On the monitoring server the secret is then decrypted with the private key and used to decrypt the content.

1. Usage of the key and public key

How to create a private key with OPENSSL and extract the public key is meanwhile public knowledge and I dont want to explain it here again.

1.1 private key file

The key should be created on the monitoring server and put in a save directory below site user home directory. I use directory ~/.ssl . The key file and the directory access should be limited to the site user for security reasons. In case of distributed monitoring, the key could be used on the remote sites but it might be also possible to use separate key pairs per site.
Keep the key file save and dont share it.

1.2 public key

The public key must be distributed to all servers which should be monitored and accessible by the user running the agent wrapper script shown below in chapter 3.3.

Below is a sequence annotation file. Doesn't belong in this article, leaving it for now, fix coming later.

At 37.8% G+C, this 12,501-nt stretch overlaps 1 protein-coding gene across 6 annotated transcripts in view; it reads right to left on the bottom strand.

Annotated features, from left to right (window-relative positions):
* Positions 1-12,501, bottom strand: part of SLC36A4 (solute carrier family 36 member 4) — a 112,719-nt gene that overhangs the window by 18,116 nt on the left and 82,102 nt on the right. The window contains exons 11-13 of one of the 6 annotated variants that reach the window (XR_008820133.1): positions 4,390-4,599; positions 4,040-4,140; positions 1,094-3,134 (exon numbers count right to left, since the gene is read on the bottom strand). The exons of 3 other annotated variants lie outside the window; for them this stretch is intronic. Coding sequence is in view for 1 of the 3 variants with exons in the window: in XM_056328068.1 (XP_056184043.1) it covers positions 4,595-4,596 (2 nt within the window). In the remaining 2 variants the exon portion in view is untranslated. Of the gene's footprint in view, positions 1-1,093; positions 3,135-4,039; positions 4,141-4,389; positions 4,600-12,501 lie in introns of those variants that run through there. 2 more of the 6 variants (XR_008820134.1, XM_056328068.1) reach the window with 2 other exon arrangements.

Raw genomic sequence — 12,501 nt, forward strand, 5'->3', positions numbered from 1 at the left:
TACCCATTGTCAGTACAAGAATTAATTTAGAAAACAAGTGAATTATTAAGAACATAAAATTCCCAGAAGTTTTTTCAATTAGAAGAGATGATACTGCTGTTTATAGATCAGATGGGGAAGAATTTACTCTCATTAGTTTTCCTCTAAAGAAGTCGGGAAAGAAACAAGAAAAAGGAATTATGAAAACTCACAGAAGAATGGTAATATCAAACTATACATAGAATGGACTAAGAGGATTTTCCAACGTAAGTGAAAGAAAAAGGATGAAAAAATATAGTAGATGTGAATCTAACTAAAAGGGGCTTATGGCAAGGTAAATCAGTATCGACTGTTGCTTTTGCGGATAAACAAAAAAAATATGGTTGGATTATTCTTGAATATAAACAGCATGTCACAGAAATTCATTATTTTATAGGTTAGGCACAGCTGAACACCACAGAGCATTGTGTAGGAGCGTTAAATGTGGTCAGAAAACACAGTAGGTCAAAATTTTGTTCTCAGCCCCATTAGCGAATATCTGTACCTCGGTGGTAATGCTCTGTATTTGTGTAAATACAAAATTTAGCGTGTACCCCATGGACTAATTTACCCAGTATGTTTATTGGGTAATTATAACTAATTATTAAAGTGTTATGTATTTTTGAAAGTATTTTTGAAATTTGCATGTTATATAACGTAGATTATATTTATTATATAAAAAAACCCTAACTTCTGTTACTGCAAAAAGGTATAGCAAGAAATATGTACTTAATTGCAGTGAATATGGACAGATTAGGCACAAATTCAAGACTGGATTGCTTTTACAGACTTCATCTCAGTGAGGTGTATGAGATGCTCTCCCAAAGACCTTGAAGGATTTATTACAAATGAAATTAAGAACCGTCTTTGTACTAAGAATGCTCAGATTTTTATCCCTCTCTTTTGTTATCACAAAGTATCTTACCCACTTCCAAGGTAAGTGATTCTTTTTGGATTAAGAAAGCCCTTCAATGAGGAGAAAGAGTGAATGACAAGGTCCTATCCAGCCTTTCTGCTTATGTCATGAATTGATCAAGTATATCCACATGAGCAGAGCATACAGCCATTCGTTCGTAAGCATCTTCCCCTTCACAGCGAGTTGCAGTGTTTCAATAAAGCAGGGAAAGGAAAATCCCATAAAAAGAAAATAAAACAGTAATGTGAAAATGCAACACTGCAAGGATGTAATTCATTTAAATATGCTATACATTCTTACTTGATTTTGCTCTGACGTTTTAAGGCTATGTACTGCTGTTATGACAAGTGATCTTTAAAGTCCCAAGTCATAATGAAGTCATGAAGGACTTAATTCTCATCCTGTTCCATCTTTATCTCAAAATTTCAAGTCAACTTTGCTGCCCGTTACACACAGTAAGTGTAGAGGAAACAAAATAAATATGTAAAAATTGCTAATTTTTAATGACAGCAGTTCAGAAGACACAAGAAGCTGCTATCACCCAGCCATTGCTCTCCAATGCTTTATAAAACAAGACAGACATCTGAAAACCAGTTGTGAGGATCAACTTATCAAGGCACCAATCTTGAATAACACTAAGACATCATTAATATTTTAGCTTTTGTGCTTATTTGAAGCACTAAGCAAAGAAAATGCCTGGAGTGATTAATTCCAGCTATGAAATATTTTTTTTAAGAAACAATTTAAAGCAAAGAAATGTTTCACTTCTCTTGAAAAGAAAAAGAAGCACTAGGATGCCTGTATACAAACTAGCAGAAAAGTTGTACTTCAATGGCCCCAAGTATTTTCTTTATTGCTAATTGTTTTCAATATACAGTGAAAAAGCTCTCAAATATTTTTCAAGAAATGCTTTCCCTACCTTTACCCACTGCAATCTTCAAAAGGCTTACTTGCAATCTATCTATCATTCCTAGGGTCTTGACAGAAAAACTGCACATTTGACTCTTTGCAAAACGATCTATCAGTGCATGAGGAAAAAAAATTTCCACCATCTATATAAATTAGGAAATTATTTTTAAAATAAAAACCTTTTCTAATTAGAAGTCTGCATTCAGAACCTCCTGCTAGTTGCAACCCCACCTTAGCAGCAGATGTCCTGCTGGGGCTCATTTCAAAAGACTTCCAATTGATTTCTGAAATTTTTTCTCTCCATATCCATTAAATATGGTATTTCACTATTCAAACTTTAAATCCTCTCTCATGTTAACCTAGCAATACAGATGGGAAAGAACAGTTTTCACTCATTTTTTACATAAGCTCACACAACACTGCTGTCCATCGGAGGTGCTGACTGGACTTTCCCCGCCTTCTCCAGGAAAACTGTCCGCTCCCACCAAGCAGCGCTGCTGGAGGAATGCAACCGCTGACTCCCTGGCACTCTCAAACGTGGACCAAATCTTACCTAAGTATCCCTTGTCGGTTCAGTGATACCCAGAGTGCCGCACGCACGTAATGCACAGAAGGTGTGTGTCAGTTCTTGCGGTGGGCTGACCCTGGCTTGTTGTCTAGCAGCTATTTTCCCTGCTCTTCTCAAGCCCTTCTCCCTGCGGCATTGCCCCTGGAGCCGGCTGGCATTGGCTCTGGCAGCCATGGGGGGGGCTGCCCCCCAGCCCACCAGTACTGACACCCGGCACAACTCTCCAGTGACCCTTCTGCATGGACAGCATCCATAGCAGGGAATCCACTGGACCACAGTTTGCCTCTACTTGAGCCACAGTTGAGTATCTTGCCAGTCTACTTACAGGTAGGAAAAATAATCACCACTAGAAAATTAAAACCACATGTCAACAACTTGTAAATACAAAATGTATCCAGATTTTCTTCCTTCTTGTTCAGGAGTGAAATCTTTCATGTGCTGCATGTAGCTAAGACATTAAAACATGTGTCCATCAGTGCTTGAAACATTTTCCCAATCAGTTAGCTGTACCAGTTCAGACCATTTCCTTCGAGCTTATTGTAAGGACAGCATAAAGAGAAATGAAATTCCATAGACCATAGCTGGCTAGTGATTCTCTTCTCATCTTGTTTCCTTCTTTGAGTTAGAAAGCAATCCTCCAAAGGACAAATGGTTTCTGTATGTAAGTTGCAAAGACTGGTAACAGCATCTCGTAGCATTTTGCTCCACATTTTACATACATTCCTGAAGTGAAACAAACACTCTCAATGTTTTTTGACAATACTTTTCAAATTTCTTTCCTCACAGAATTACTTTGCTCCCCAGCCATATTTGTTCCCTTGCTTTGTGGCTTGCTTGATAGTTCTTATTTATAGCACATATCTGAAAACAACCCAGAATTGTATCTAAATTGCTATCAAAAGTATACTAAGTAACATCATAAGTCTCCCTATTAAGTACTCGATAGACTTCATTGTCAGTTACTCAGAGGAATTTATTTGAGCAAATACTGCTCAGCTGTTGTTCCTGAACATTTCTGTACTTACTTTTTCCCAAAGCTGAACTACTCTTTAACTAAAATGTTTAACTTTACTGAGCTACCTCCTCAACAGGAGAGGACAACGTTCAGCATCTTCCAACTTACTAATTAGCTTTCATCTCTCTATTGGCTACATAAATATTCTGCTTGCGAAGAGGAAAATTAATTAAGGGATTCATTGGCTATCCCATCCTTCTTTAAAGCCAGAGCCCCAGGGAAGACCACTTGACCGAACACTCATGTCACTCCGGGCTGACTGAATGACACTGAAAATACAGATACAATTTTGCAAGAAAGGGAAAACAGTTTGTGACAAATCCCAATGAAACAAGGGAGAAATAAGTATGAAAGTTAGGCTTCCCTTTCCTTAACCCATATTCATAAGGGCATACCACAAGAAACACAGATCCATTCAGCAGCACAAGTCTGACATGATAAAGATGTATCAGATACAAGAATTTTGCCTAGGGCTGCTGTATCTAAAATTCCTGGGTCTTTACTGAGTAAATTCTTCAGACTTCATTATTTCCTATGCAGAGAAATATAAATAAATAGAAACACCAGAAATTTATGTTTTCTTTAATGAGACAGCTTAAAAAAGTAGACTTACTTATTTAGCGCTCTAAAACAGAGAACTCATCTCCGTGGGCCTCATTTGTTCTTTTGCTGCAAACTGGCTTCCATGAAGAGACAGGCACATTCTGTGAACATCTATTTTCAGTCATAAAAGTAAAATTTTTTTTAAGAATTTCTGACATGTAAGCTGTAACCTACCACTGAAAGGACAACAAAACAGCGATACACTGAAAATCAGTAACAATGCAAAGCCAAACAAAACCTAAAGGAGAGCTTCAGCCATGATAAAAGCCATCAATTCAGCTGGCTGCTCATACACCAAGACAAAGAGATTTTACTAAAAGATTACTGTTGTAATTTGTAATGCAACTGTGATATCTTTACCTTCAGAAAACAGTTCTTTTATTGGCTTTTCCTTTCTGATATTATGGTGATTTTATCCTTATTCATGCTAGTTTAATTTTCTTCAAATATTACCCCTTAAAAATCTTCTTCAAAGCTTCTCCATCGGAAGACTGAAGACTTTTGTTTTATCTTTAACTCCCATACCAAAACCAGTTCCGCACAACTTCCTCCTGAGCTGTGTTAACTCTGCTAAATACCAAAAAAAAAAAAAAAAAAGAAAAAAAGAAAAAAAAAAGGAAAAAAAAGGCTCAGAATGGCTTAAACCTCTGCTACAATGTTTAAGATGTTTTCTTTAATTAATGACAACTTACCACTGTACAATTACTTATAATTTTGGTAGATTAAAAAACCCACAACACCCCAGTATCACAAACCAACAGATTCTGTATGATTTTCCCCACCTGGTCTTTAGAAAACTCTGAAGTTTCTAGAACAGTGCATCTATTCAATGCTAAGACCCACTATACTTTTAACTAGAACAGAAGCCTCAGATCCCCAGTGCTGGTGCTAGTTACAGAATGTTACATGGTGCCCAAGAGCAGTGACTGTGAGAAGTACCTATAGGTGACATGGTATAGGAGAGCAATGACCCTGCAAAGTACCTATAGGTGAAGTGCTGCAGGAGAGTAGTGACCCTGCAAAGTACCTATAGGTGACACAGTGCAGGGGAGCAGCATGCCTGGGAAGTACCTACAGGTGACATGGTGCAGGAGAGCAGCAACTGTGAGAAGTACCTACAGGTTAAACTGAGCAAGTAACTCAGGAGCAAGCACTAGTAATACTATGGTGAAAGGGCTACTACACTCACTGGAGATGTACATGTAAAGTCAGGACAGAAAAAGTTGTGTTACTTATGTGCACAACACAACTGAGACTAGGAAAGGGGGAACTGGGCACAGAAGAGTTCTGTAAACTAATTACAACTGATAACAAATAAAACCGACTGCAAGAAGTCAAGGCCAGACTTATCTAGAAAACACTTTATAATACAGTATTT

Its is save to share the public key, because it could only be used to encrypt content but not to unencrypt encrypted content.

2. Agent code

I will explain the different steps one by one to give a better understanding and then show the how to bring that together.

2.1 Create the random secret.

I used OPENSSL also to create the random secret. May other tools or ways work as well. The length I used here is 8 characters and it could be increased up to 24 characters.

secret=$(openssl rand 8)